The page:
Composer: Johannes Brahms, Cesar Franck
Performer: Alexis Weissenberg
Orchestra: Philadelphia Orchestra, Berliner Philharmoniker
Conductor: Riccardo Muti, Herbert von Karajan
Number of Discs: 1
Format: FLAC (image+cue)
Label: EMI Classics
Size: 225 MB
01. Concerto for Piano and Orchestra No. 1 in D minor Op. 15 (2004 Digital Remaster): I. Maestoso
02. Concerto for Piano and Orchestra No. 1 in D minor Op. 15 (2004 Digital Remaster): II. Adagio
03. Concerto for Piano and Orchestra No. 1 in D minor Op. 15 (2004 Digital Remaster): III. Rondo (Allegro non troppo)
04. Symphonic Variations
This album contains two greatly contrasting works from the standard repertoire, the Brahms Concerto No. 1, and the Cesar Franck Symphonic Variations. One is a work of great profundity and the other quite lightweight, though pleasant. It is the Brahms Concerto that consumes most of the time and is of greatest interest. Weissenberg’s collaborator in the Brahms is Riccardo Muti and the Philadelphia Orchestra, and in the Cesar Franck, Herbert Van Karajan and the Berlin Philharmonic.
In the Brahms, we have a perfect mating of men and music. Especially in works with the double exposition, the orchestra plays virtually as important a role as the piano and the great Philadelphia Orchestra gives an inspired performance of this work as does pianist Weissenberg. Here, technique, temperament, and long familiarity with this repertoire all unite in a performance of this concerto that is unsurpassed by any of the many recorded versions I am familiar with. For years, the Arthur Rubinstein performance was my favorite as his rendition of the slow movement in particular was inimitable. But I must say that Weissenberg feels this music equally deeply and puts his technical mastery so completely into the service of the music that you are hardly conscious of technique at all. One is conscious of his architectural concept of the work and of the individual movements where not only phrases, but sections, move inevitably to a climax, or inevitably subside. He effectively leads the listener from one section to another in the outside movements with the slightest relaxation of tempo. And all the time, Muti and the orchestra are right with him. All the elements of the Brahms style are there: power, shading, voluminous melody, clearly defined rhythm, and technical virtuosity — always in the service of musical expression. It is a magnificent recording of this work by pianist and orchestra.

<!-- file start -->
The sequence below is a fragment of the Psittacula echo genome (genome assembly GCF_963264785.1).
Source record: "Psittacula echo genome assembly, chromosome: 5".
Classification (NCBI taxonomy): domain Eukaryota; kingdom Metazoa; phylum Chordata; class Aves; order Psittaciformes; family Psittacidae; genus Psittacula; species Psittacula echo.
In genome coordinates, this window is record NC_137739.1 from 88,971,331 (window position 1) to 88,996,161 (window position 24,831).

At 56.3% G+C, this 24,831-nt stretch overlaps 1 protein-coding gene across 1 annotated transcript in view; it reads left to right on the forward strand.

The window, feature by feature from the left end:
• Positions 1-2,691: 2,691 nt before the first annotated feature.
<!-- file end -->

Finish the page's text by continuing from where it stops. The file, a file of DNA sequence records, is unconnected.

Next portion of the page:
The Symphonic Variations are delightful, but in my opinion, hardly among Franck’s greatest works. The work was added to this album as filler, and as such, is well played. But it fails to excite after such a superb reading of the Brahms. Aimez-vous Brahms? Then you’ll love this album!